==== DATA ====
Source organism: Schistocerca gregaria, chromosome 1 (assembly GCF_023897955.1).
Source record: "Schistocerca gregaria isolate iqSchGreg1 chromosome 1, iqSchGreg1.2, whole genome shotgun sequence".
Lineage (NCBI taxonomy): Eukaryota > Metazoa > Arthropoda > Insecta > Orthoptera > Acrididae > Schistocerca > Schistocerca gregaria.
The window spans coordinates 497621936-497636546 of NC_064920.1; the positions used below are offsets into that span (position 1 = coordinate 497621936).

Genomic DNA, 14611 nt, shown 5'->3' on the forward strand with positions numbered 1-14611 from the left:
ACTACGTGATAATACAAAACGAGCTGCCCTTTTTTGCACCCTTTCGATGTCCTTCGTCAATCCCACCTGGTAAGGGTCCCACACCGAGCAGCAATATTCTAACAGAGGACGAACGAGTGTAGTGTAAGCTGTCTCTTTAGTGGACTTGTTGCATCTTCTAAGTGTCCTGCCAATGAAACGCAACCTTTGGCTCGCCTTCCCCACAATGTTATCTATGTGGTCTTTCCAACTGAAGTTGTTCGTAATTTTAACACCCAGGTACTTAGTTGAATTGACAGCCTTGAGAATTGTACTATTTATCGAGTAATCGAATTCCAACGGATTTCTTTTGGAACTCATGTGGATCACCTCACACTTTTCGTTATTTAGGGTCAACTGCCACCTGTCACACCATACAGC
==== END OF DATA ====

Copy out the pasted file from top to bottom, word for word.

Source organism: Schistocerca gregaria, chromosome 1 (assembly GCF_023897955.1).
Source record: "Schistocerca gregaria isolate iqSchGreg1 chromosome 1, iqSchGreg1.2, whole genome shotgun sequence".
Lineage (NCBI taxonomy): Eukaryota > Metazoa > Arthropoda > Insecta > Orthoptera > Acrididae > Schistocerca > Schistocerca gregaria.
The window spans coordinates 497621936-497636546 of NC_064920.1; the positions used below are offsets into that span (position 1 = coordinate 497621936).

Genomic DNA, 14611 nt, shown 5'->3' on the forward strand with positions numbered 1-14611 from the left:
ACTACGTGATAATACAAAACGAGCTGCCCTTTTTTGCACCCTTTCGATGTCCTTCGTCAATCCCACCTGGTAAGGGTCCCACACCGAGCAGCAATATTCTAACAGAGGACGAACGAGTGTAGTGTAAGCTGTCTCTTTAGTGGACTTGTTGCATCTTCTAAGTGTCCTGCCAATGAAACGCAACCTTTGGCTCGCCTTCCCCACAATGTTATCTATGTGGTCTTTCCAACTGAAGTTGTTCGTAATTTTAACACCCAGGTACTTAGTTGAATTGACAGCCTTGAGAATTGTACTATTTATCGAGTAATCGAATTCCAACGGATTTCTTTTGGAACTCATGTGGATCACCTCACACTTTTCGTTATTTAGGGTCAACTGCCACCTGTCACACCATACAGC